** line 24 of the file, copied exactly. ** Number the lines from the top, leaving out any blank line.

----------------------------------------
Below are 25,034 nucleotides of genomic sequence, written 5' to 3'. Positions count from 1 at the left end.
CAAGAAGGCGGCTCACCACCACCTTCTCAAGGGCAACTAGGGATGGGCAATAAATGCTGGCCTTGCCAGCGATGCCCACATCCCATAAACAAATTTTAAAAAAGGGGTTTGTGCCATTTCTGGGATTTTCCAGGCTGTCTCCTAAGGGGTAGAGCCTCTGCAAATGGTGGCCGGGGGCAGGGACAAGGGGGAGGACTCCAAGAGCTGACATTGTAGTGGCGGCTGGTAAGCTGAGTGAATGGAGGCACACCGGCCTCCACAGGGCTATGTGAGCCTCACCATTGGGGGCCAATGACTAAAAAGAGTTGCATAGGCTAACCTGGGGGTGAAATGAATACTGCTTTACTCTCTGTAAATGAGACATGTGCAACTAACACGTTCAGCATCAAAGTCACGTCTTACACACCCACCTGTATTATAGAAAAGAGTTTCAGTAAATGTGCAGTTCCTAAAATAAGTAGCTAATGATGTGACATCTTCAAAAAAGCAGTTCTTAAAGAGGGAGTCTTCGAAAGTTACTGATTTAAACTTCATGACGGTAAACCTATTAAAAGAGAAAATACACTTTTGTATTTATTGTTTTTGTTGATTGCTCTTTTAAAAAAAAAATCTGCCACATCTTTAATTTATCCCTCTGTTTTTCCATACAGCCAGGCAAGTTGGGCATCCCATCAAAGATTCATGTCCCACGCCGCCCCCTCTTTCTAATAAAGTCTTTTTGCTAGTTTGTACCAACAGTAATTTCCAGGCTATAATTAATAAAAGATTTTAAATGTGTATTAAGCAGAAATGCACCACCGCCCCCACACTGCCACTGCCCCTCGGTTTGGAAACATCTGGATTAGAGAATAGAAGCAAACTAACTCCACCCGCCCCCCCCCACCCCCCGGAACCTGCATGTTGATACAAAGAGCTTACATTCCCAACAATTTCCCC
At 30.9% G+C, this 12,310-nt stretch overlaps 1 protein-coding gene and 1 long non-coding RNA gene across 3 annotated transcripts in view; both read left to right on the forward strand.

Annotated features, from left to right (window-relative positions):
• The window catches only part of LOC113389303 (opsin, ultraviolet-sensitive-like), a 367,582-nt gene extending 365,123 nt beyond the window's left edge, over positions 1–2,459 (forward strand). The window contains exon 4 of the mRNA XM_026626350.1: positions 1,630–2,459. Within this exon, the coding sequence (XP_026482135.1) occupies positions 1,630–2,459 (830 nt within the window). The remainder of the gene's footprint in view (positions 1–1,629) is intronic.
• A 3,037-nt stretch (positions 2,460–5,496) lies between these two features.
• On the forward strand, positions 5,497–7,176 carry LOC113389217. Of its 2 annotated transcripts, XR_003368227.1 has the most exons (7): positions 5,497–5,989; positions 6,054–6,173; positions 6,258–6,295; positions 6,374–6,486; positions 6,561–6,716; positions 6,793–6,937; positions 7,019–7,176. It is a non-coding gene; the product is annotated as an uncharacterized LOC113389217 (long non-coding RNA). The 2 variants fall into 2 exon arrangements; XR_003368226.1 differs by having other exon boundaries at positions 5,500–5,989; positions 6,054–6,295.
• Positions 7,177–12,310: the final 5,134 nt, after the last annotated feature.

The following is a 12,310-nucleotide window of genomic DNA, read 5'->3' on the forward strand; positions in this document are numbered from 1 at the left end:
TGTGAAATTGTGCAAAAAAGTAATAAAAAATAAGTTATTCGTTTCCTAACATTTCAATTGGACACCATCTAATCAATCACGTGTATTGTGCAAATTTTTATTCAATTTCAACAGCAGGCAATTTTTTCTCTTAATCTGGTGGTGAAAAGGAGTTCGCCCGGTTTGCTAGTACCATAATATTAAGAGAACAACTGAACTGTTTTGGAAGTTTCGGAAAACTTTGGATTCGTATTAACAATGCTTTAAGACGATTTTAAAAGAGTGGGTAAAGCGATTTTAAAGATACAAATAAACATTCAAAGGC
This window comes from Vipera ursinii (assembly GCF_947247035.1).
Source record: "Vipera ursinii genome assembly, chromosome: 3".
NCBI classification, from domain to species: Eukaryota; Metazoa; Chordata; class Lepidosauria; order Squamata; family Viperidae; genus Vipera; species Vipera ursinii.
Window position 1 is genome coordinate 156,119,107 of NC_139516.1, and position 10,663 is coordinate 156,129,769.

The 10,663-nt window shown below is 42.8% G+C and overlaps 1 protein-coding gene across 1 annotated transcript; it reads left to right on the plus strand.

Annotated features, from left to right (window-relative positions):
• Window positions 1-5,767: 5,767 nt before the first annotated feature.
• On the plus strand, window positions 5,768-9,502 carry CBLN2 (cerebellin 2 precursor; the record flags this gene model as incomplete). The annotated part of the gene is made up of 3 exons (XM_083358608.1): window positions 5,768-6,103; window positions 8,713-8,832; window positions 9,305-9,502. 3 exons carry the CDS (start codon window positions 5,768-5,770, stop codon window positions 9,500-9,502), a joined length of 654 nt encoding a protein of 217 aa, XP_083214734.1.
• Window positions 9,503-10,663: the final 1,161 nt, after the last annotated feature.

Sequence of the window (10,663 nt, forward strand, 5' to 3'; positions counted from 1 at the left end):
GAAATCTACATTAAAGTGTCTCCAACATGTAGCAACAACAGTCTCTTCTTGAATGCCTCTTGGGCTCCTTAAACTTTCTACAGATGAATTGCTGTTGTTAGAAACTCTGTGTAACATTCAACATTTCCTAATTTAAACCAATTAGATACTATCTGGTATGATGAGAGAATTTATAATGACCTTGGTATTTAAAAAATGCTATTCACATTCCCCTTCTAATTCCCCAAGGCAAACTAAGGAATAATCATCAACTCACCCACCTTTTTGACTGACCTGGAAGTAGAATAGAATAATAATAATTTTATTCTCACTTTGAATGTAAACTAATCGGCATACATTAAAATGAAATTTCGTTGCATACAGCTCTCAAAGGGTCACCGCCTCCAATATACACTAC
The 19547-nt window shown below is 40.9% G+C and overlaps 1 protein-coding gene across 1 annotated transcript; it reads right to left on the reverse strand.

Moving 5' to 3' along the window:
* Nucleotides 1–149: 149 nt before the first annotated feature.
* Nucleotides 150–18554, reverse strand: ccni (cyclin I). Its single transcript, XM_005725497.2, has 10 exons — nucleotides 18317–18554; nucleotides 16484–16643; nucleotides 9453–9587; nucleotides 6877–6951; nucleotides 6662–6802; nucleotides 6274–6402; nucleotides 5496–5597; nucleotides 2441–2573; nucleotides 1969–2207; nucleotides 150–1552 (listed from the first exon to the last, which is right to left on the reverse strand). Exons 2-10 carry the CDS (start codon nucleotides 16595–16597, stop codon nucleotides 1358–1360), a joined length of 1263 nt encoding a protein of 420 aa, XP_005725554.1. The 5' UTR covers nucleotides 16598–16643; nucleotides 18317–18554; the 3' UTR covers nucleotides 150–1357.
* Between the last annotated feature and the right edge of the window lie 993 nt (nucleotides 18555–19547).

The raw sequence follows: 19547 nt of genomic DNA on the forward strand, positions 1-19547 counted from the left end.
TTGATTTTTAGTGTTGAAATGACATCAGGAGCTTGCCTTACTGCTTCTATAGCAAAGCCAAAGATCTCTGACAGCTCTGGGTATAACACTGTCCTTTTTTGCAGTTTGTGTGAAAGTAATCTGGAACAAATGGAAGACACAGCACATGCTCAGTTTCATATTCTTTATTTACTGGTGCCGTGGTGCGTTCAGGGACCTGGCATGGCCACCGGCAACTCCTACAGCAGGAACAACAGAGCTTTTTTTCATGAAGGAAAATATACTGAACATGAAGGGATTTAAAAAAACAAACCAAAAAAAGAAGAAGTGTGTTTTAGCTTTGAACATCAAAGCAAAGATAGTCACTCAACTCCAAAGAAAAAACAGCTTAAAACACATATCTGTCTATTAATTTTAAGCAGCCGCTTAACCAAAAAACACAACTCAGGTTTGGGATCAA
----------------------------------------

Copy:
* Nucleotides 1–149: 149 nt before the first annotated feature.